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Swiss National Bank’s $279.6 Billion Attempt To Contain the ‘Credit Suisse’ Trigger

March 19, 2023, 2022 (EIRNS)—In a high-stakes race for yet another emergency bank bailout, before the opening of the markets in Asia, the Bank of England, the Federal Reserve and financial regulators in the U.K. and the U.S., worked feverishly with the Swiss National Bank and Swiss financial regulators to avert a banking meltdown on March 20. Barely hours before the Tokyo market opened, in Zurich’s early evening on March 19, a deal was announced to attempt to keep Credit Suisse from triggering a worldwide collapse of the web of financial derivative contracts. The elements are:

Union Bank of Switzerland (UBS) is to buy up Credit Suisse (CS) for somewhat over $2 billion. UBS gets a loan from the government for $54 billion. (Yes, UBS spends less than 4% of the loan extended to them to “buy” CS.) CS gets a loan for $162 billion (on top of the then “historic” $54 billion loan that was gobbled up only a week ago). UBS is freed from having to cover the first $9.6 billion or so of expected losses of their newly-acquired CS on Monday—or, not if, but when they hit. One is not to probe too deeply as to where the Swiss government comes with last week’s $54 billion, much less today’s $225.6 billion.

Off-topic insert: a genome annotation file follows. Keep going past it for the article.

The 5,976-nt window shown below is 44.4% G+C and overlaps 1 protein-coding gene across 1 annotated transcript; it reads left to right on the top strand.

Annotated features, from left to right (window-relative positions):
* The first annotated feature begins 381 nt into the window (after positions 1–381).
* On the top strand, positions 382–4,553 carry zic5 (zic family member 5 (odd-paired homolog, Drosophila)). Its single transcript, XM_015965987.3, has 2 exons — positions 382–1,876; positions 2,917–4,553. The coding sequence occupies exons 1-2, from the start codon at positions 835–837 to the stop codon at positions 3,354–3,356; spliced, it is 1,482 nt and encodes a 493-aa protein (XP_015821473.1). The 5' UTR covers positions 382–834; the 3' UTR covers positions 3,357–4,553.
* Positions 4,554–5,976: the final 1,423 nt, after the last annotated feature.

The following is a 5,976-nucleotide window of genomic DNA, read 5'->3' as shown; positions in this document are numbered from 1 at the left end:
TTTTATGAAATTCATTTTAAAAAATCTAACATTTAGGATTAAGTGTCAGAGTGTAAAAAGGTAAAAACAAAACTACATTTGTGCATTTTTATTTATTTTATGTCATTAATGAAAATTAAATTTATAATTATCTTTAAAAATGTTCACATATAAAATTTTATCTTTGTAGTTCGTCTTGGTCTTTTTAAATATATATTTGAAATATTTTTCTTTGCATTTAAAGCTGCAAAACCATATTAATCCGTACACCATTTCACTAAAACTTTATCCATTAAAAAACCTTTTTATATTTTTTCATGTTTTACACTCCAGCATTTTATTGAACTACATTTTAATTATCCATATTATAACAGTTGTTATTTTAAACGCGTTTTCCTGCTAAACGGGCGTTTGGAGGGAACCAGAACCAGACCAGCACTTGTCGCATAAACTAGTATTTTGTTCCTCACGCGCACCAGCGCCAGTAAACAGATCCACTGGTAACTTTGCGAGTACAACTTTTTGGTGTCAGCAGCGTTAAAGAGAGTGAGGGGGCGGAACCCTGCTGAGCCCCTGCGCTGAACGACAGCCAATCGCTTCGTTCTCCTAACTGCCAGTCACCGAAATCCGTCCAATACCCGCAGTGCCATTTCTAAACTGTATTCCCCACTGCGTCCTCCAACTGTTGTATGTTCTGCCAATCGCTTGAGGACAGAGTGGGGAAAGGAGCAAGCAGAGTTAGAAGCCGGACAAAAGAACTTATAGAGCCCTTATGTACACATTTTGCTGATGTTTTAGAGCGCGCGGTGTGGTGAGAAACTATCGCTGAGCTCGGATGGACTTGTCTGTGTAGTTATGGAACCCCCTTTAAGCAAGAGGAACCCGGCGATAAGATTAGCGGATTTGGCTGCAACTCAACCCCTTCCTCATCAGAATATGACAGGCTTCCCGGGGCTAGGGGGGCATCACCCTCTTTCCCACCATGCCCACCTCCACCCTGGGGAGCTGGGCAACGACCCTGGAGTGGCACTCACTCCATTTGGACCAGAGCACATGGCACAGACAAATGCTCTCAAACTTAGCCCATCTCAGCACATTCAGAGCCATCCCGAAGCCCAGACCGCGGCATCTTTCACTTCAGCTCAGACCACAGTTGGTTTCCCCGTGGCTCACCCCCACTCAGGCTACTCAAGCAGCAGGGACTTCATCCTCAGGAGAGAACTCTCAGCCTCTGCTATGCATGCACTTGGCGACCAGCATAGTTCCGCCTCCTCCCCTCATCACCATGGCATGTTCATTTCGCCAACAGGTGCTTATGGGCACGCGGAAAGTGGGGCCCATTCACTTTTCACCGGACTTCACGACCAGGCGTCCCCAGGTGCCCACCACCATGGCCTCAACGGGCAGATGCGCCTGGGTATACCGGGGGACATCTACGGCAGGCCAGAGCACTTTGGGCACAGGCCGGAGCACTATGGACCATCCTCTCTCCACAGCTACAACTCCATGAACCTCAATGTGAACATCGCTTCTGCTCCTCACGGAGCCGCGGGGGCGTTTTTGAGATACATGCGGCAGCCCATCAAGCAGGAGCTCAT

Of course, the rejection by CS’s shareholders of the arrangement would be automatic, as the $8 billion valuation of CS at the close of the market, about 50 hours earlier, was now about one-fourth that—cutting out about 75% of those folks’ investments. That was neatly solved by changing the rules in Switzerland in the blink of an eye, and disallowing any vote. Why have a vote when it won’t go your way?

The Swiss National Bank (SNB) announced Sunday evening that they were providing substantial liquidity assistance to support UBS takeover of Credit Suisse, and that, hence, a solution has been found to secure financial stability and protect the Swiss economy in this exceptional situation. Over and above the $279.6 billion in loans and guarantees from such things as the 2022 Federal Council’s Emergency Ordinance and the Public Liquidity Backstop, both banks have unrestricted access to the SNB’s existing facilities, through which they can obtain liquidity in accordance with their “Guidelines on Monetary Policy Instruments.” The SNB concludes that it is fulfilling its mandate to contribute to the stability of the financial system.

Hold on to your horses. A few hundred billion doesn’t buy as much time as it used to.

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